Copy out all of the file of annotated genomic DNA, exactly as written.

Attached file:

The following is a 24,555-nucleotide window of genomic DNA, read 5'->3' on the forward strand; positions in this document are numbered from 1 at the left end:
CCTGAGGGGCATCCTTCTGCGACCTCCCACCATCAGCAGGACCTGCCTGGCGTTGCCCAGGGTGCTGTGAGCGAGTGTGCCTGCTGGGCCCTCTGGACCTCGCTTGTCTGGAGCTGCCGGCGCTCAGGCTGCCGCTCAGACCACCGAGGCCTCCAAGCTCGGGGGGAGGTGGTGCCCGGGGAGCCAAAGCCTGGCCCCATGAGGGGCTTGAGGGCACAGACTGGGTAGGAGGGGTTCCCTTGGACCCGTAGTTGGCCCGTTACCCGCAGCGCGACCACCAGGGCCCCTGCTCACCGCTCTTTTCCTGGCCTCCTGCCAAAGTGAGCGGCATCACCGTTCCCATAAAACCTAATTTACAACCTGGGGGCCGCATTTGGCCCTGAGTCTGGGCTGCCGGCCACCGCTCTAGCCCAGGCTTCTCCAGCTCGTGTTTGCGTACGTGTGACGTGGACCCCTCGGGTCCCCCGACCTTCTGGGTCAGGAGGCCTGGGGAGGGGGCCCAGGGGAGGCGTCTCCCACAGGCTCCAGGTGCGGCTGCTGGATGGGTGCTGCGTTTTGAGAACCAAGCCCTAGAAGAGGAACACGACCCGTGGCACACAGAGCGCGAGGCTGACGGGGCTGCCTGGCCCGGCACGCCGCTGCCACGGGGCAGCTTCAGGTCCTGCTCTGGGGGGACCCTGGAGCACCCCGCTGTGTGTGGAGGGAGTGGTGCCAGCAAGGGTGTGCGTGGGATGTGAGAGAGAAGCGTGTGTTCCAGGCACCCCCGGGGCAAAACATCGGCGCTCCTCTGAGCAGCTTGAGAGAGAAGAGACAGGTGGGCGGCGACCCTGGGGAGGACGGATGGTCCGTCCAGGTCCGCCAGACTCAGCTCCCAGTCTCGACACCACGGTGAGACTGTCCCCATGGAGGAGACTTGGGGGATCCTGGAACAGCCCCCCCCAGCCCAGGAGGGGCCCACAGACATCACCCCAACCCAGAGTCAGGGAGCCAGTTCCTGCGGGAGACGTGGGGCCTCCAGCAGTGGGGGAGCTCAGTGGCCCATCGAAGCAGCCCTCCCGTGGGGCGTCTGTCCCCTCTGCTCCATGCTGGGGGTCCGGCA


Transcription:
The following is a 24,555-nucleotide window of genomic DNA, read 5'->3' on the forward strand; positions in this document are numbered from 1 at the left end:
CCTGAGGGGCATCCTTCTGCGACCTCCCACCATCAGCAGGACCTGCCTGGCGTTGCCCAGGGTGCTGTGAGCGAGTGTGCCTGCTGGGCCCTCTGGACCTCGCTTGTCTGGAGCTGCCGGCGCTCAGGCTGCCGCTCAGACCACCGAGGCCTCCAAGCTCGGGGGGAGGTGGTGCCCGGGGAGCCAAAGCCTGGCCCCATGAGGGGCTTGAGGGCACAGACTGGGTAGGAGGGGTTCCCTTGGACCCGTAGTTGGCCCGTTACCCGCAGCGCGACCACCAGGGCCCCTGCTCACCGCTCTTTTCCTGGCCTCCTGCCAAAGTGAGCGGCATCACCGTTCCCATAAAACCTAATTTACAACCTGGGGGCCGCATTTGGCCCTGAGTCTGGGCTGCCGGCCACCGCTCTAGCCCAGGCTTCTCCAGCTCGTGTTTGCGTACGTGTGACGTGGACCCCTCGGGTCCCCCGACCTTCTGGGTCAGGAGGCCTGGGGAGGGGGCCCAGGGGAGGCGTCTCCCACAGGCTCCAGGTGCGGCTGCTGGATGGGTGCTGCGTTTTGAGAACCAAGCCCTAGAAGAGGAACACGACCCGTGGCACACAGAGCGCGAGGCTGACGGGGCTGCCTGGCCCGGCACGCCGCTGCCACGGGGCAGCTTCAGGTCCTGCTCTGGGGGGACCCTGGAGCACCCCGCTGTGTGTGGAGGGAGTGGTGCCAGCAAGGGTGTGCGTGGGATGTGAGAGAGAAGCGTGTGTTCCAGGCACCCCCGGGGCAAAACATCGGCGCTCCTCTGAGCAGCTTGAGAGAGAAGAGACAGGTGGGCGGCGACCCTGGGGAGGACGGATGGTCCGTCCAGGTCCGCCAGACTCAGCTCCCAGTCTCGACACCACGGTGAGACTGTCCCCATGGAGGAGACTTGGGGGATCCTGGAACAGCCCCCCCCAGCCCAGGAGGGGCCCACAGACATCACCCCAACCCAGAGTCAGGGAGCCAGTTCCTGCGGGAGACGTGGGGCCTCCAGCAGTGGGGGAGCTCAGTGGCCCATCGAAGCAGCCCTCCCGTGGGGCGTCTGTCCCCTCTGCTCCATGCTGGGGGTCCGGCA